Great Expectations is the latest version of the classic novel by Charles Dickens. On a visit to his father’s grave, 10-year-old Pip (Toby Irvine and, as an adult, Jeremy Irvine) meets the escaped convict Magwitch (Ralph Fiennes), who threatens and terrifies him. Magwitch is desperately hungry, and Pip shows great kindness and brings him food and drink. The convict is later found and taken away, but the memory stays with Pip.
Pip was orphaned as a young child and spends his childhood growing up with his cruel older sister and her gentle husband Joe (Jason Flemyng). Pip and Joe love each other a lot, and Joe guides him as he grows. After an invitation to the house of wealthy spinster Miss Havisham (Helena Bonham Carter), Pip meets the young Estella (Helena Barlow and, as an adult, Holiday Grainger) and falls hopelessly in love. He wants her to love him back, so he dreams of one day becoming a gentleman rather than a blacksmith like Joe.
Years later an unexpected visitor arrives to see Pip at the forge, where he is working with Joe. Solicitor Mr Jaggers (Robbie Coltrane) has an offer from an unknown benefactor, who wants to make Pip a gentleman.
This movie has some violence. For example:
- Pip is approached by a convict who is covered in mud. The convict grabs Pip unexpectedly and says that if Pip does not bring him food, he will eat Pip’s liver.
- The young Pip is treated cruelly in a few scenes. He is grabbed by his ear, his head is dunked into a bucket, and he is whipped.
- Two prisoners fight violently. One man hits the other man over the head with a rock.
- A man thinks someone is stealing from his home. He grabs him and punches him.
- A woman strangles another woman, who is shown dead and blue.
Content that may disturb children
In addition to the violent scenes mentioned above, this movie has some scenes that could scare or disturb children under five years. For example:
- Miss Havisham’s mansion is dark and menacing and could be quite frightening for children in this age group.
- Miss Havisham is accidently set alight and is shown on fire. Pip tries to save her but he can’t. The scene shows the burned and charred Miss Havisham moaning as she dies.
- A man is crushed by a paddle steamer.
In addition to the violent scenes and scary visual images mentioned above, this movie has some scenes that could scare or disturb children in this age group. For example:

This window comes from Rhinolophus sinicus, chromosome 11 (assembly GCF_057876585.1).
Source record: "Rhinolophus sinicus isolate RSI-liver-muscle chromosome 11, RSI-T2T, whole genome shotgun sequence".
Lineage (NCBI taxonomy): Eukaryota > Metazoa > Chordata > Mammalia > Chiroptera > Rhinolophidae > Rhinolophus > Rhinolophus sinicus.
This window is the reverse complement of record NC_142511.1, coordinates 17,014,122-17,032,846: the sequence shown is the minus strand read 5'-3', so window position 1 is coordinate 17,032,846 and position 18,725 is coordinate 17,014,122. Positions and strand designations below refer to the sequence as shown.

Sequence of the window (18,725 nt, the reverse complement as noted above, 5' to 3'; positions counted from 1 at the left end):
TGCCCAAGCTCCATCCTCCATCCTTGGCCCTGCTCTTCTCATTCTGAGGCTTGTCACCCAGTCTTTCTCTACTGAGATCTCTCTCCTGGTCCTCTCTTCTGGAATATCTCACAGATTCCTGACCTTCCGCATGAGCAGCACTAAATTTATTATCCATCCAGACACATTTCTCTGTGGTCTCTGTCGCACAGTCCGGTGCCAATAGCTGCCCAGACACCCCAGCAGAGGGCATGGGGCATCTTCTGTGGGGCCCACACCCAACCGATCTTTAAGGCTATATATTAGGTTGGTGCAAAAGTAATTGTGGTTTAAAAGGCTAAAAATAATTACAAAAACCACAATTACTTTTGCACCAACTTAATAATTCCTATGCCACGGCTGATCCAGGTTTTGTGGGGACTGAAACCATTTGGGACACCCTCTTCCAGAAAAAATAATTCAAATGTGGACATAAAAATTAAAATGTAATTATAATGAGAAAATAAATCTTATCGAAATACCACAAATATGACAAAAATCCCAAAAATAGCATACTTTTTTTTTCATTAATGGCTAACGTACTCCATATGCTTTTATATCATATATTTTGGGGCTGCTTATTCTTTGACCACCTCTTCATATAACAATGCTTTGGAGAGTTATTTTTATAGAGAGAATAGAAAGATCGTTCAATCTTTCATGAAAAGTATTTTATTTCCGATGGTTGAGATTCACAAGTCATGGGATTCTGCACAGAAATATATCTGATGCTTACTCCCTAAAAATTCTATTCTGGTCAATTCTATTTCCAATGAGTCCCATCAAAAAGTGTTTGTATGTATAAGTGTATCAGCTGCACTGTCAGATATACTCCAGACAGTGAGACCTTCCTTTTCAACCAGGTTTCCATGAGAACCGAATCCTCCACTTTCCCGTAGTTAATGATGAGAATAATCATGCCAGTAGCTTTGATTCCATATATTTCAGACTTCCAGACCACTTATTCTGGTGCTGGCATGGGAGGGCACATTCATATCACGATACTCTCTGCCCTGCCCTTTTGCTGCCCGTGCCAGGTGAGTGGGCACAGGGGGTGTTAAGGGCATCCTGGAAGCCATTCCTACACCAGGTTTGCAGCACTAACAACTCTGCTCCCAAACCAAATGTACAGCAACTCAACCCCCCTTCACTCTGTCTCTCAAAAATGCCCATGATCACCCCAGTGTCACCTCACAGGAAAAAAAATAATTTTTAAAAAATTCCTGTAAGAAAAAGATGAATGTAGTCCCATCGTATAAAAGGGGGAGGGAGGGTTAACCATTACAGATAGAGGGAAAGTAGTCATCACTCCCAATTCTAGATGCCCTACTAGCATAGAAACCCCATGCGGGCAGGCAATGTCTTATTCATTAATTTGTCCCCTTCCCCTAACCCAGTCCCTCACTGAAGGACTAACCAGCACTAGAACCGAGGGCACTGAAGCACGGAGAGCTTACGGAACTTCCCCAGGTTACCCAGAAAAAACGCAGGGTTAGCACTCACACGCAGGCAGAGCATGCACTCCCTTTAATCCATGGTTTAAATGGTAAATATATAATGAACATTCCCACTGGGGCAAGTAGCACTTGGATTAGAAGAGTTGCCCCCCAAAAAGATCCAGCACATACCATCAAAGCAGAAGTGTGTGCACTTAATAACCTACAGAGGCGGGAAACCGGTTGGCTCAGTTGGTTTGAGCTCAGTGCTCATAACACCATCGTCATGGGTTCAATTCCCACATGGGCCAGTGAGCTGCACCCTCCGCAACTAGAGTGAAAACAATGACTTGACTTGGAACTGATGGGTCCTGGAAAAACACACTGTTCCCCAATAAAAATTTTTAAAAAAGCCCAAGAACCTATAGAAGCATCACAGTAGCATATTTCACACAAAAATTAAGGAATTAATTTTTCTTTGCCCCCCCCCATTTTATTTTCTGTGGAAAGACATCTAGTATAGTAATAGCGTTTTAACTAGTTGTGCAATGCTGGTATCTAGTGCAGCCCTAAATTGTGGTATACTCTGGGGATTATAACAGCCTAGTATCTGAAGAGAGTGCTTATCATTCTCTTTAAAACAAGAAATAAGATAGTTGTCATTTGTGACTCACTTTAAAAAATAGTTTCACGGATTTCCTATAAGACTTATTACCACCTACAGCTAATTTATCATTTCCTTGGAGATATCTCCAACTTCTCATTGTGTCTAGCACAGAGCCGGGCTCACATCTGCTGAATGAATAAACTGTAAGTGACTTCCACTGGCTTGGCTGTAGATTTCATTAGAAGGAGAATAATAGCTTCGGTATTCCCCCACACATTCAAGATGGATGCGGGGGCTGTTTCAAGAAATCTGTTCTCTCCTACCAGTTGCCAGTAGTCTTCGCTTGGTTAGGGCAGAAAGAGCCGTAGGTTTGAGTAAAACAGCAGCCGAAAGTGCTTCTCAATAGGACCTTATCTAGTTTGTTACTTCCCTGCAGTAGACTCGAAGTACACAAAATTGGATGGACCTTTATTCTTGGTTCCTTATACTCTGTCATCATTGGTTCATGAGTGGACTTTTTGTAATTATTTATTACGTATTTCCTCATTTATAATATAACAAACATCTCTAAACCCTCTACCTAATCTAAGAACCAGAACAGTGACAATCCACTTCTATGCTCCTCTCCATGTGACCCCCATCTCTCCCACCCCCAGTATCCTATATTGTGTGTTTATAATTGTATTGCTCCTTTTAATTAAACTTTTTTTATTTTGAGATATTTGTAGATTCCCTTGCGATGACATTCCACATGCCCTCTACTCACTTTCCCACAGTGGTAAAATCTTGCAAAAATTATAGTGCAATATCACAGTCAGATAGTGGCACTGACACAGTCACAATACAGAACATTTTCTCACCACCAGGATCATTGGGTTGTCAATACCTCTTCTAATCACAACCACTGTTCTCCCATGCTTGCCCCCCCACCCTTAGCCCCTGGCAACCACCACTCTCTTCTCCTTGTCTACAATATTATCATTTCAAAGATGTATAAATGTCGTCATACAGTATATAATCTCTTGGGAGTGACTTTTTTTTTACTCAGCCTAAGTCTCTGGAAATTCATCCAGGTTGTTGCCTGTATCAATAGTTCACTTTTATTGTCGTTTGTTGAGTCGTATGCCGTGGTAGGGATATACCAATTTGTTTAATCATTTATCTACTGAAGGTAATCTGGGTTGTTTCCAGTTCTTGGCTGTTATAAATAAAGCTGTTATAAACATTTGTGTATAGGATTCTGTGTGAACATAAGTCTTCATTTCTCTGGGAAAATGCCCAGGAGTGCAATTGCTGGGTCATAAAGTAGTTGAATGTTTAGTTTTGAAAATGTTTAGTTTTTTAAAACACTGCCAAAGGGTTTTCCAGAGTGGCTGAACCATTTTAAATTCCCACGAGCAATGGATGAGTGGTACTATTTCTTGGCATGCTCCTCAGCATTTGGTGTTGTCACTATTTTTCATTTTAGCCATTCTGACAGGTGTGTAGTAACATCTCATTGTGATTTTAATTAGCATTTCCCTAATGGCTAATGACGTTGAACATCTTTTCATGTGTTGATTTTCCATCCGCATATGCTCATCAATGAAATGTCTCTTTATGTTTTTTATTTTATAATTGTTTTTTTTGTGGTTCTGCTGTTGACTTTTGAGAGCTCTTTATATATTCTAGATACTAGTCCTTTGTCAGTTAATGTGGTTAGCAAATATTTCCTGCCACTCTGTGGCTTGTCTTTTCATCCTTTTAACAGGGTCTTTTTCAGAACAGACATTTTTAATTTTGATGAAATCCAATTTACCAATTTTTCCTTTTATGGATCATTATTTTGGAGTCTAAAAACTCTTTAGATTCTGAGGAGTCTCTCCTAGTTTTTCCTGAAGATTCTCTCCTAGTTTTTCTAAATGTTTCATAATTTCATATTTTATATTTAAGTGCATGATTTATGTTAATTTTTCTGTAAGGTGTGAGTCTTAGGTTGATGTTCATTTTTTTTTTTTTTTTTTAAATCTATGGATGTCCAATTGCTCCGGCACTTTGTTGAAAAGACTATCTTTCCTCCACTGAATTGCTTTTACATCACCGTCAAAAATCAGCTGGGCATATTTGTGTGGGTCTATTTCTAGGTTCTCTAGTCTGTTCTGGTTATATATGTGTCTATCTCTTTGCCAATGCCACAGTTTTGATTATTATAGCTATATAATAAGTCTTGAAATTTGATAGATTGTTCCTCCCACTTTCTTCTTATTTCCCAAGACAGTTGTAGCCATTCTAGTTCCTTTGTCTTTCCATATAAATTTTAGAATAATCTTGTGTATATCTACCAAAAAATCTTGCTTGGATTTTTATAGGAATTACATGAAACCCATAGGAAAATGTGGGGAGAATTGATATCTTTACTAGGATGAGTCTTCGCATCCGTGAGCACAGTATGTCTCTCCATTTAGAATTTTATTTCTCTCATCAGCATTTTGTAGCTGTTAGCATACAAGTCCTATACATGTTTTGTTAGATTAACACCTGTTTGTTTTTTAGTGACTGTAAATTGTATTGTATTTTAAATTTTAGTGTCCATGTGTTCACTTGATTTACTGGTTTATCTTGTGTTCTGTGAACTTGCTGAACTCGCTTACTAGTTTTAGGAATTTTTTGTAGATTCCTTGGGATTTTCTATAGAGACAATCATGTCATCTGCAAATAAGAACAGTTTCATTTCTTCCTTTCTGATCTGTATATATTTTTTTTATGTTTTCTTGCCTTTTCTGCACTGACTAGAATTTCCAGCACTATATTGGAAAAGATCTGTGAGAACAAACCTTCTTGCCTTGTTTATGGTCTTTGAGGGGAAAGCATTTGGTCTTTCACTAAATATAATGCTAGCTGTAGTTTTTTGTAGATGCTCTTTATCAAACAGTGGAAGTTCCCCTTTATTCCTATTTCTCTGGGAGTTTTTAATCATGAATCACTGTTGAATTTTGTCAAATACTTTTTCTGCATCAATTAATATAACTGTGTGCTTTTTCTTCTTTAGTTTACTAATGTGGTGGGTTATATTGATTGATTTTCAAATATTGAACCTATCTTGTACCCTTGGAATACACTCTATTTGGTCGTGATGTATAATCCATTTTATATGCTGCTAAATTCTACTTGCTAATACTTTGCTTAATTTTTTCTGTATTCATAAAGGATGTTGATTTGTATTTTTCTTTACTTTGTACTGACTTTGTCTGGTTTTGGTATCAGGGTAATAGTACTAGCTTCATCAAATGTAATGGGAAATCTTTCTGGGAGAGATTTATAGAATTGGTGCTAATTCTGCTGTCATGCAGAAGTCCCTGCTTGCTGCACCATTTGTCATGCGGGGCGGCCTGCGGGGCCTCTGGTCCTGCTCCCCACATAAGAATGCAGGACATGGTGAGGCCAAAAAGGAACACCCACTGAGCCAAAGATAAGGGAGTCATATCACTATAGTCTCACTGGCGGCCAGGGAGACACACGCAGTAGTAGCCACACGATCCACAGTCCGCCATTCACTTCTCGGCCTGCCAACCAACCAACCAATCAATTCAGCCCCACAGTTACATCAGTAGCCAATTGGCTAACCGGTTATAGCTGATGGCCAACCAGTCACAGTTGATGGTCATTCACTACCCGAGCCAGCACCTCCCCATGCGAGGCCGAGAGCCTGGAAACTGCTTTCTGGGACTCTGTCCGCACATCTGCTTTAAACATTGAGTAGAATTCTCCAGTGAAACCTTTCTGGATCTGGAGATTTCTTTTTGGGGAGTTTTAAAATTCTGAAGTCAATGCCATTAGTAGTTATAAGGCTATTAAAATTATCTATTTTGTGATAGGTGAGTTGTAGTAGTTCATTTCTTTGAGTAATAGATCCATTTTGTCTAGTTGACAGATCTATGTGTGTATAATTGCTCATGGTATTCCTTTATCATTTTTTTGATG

- The casts of dead men’s faces are seen and discussed.
- As a little girl, Estella is left by her parents (who are convicted criminals) and sent to live with Miss Havisham. The scene is quite emotional, and Estella is scared.
- A man is seen dead after a struggle with illness.
Children in this age group are also likely to be disturbed by several of the scenes mentioned above.
Younger children in this age group might also be disturbed by some of the scenes mentioned above.
None of concern
Alcohol, drugs and other substances
This movie shows some use of substances. For example:
- Men and women drink liquor and wine. At times, they seem to be drunk and get rowdy and aggressive.
- A few of the men throughout the movie, including Pip as an adult, smoke cigarettes or pipes.
Nudity and sexual activity
This movie shows some kissing between adults.
None of concern
None of concern
Ideas to discuss with your children
Great Expectations is the latest movie version of one of Charles Dickens’ darker novels – a story about a young man’s journey from poverty to wealth and the consequences of this social shift.
The main messages from this movie are about how wealth changes your social standing, but at the expense of important values such as compassion, decency, love and honour.
Although your children might read this book in the upper primary or early high school years, you should be aware that the movie is likely to have a bigger impact and has several violent and scary scenes and characters. The scenes involving the convict Magwitch, the treatment of Pip as a child, and the death of Miss Havisham in a fire are likely to be particularly disturbing for children under 14 years. The movie is therefore more suited to older teenagers and adults.
If you have older children, you could talk about the following issues with them:
- How did wealth and social standing affect people’s lives and choices in the 19th century?
- How does the death of Pip’s parents when he was only six years old affect him?